Dylan Leblanc’s painful folk arrives today in Santander with his latest album, ‘Coyote’

Dancing on the edge of the knife. This is how Dylan Leblanc, a musician from Louisiana born in 1990, defines his usual state, marked by a nomadic spirit that leads him to not spend too much time in the same place. A feeling that not only applies to his way of life, as an artist on continuous tour, but also to the animal that gives the title to his latest album: ‘Coyote’.

Led by Los Huesos de Portobello, always attentive to bringing to Cantabria sounds and sensibilities that are far from the commercial radar, Leblanc will open the first edition of the Golden Horse Autum Festival with his band today, Thursday. (Santander Stage, 9:00 p.m.).

‘Coyote’ is their fifth album, after ‘Pauper films’, ‘Cast the same old shadow’, ‘Cautionary tale’ and ‘Renegade’, between 2010 and 2019. Always with shades of folk, rock and country within the compositional darkness that has accompanied him since his early days.

Like the species itself, Leblanc identifies with the insatiable and somewhat scavenging nature of the animal he came face to face with when he was climbing a mountain in Austin. “We stayed looking at each other and I thought: it’s you or me,” he says, “and in that case, I was going to throw him off the mountain; “I wasn’t going to fall.” It was, he remembers, “an intense man-animal moment that I will never forget; “He was trying to survive and so was I.”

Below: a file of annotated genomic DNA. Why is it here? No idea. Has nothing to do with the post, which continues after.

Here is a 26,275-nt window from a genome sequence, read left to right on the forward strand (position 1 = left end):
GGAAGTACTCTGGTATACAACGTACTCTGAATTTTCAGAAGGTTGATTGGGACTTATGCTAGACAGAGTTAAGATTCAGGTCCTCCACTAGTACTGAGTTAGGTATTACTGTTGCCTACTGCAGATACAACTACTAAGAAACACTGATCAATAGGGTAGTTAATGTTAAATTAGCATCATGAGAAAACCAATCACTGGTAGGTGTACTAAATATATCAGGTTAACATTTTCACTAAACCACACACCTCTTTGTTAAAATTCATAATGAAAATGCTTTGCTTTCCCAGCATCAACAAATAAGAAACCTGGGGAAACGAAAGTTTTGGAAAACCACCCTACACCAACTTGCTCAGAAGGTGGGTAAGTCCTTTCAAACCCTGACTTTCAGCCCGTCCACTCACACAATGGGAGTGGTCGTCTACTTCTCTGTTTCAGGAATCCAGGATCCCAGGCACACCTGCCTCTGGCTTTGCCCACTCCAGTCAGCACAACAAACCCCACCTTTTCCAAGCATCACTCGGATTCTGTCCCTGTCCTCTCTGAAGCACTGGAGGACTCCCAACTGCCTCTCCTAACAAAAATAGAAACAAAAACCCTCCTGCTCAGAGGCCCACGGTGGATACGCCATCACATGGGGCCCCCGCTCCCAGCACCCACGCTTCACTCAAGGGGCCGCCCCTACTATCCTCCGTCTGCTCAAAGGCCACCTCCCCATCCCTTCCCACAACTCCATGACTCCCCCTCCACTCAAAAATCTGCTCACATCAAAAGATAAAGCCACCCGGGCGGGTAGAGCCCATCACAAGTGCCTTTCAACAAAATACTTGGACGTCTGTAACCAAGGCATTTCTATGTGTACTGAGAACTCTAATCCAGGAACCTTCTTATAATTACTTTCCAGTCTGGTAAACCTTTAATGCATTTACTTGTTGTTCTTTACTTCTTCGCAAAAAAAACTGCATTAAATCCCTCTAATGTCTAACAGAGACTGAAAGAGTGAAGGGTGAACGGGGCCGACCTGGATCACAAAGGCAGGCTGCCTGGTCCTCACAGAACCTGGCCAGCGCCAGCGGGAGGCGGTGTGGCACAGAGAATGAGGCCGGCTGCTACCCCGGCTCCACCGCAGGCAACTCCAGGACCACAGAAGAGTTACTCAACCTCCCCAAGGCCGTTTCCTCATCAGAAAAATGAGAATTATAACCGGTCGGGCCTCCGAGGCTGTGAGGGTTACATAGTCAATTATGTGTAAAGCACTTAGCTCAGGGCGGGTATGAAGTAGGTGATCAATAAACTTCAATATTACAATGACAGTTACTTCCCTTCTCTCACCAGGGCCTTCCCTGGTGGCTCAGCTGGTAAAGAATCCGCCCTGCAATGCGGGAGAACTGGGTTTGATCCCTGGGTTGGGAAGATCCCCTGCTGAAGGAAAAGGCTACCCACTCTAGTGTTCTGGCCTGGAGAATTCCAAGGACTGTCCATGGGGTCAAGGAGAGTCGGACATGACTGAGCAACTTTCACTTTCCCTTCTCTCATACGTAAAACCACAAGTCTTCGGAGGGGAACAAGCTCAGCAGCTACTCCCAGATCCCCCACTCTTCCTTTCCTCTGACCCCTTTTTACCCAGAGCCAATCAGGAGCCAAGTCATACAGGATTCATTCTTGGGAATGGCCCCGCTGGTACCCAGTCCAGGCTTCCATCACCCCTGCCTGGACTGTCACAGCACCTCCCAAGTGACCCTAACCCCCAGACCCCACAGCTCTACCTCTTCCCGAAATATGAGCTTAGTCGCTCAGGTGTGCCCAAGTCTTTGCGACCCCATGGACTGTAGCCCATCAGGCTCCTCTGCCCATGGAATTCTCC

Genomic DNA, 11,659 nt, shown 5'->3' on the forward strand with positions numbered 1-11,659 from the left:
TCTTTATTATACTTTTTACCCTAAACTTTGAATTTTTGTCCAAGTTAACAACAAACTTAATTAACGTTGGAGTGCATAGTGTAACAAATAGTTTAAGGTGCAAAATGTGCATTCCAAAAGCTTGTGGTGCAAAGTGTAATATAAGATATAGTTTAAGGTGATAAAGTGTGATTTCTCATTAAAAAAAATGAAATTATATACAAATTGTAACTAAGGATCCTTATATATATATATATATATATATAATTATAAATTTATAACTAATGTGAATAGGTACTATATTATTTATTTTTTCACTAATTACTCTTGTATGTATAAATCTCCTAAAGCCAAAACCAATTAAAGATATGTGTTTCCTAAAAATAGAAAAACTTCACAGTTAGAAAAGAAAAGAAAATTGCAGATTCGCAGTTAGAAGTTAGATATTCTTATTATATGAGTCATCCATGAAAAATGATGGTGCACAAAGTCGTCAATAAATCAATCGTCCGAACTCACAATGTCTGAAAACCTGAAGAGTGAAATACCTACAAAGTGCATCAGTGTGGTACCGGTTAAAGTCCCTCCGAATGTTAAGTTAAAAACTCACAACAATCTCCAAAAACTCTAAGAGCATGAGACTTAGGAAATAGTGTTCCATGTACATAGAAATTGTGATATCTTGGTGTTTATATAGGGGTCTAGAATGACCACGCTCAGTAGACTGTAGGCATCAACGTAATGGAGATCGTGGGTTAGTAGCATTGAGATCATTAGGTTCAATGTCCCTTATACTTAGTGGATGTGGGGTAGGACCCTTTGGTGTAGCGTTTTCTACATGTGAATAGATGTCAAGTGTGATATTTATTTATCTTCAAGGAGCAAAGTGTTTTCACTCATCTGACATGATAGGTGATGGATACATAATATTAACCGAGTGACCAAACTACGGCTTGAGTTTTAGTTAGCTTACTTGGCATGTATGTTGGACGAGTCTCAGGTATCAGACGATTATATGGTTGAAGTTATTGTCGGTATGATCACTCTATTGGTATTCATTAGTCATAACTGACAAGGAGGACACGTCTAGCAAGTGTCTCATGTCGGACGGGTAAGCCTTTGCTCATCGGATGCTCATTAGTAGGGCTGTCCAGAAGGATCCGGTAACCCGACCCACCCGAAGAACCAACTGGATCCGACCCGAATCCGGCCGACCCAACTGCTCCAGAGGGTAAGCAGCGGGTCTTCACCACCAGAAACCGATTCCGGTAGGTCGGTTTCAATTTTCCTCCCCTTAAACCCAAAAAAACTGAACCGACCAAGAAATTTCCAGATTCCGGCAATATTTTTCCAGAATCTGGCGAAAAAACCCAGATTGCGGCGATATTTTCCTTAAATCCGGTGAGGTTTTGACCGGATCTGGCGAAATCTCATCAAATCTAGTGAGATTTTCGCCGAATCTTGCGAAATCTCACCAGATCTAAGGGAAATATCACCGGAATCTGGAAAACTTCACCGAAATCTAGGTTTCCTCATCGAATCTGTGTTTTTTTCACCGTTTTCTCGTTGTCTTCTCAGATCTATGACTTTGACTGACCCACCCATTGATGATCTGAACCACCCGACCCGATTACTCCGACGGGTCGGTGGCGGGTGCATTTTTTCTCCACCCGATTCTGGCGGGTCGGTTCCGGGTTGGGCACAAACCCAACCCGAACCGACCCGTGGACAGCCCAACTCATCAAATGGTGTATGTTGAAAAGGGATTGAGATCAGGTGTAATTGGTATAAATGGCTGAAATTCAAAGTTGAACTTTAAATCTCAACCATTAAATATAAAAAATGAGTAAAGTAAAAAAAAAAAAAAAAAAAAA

‘Coyote’ is Leblanc’s first self-produced album, boasting what he calls killer session musicians, such as drummer Fred Eltringham, who played with Ringo Starr and Sheryl Crow; the pianist Jim ‘Moose’ Brown, who accompanied Bob Seger, or the bassist Seth Kaufman, a regular with Lana del Rey. Also participating is his father, James Leblanc, who worked as a session musician at Fame studios, where Dylan cut his teeth as a musician, giving rise to his first band, Jimmy Sad Eyes Blue, when he was just a teenager.

‘Coyote’ is both an autobiographical story and built around the concept of a coyote and a man on the run. Partly from his own turbulent past, with chapters of drugs, prison, lost opportunities and starting over. The outlaw spirit transferred to music and life.

On the album we find compositions such as ‘No promise broken’, the honest love story of two people who come from the same dark past or ‘The outside’, in which a prisoner spends his last moments in freedom before returning to the cell. In his thirties, but with the patina of a much more spent life, Leblanc, with a partner and a daughter whom he adores, is “closer than ever” to being the guy he always wanted to be.

Meanwhile, he has had the voice of Emilou Harris, who recorded ‘If the creek do not rise’ with him and has opened concerts for bands like Calexico and Lucinda Williams.

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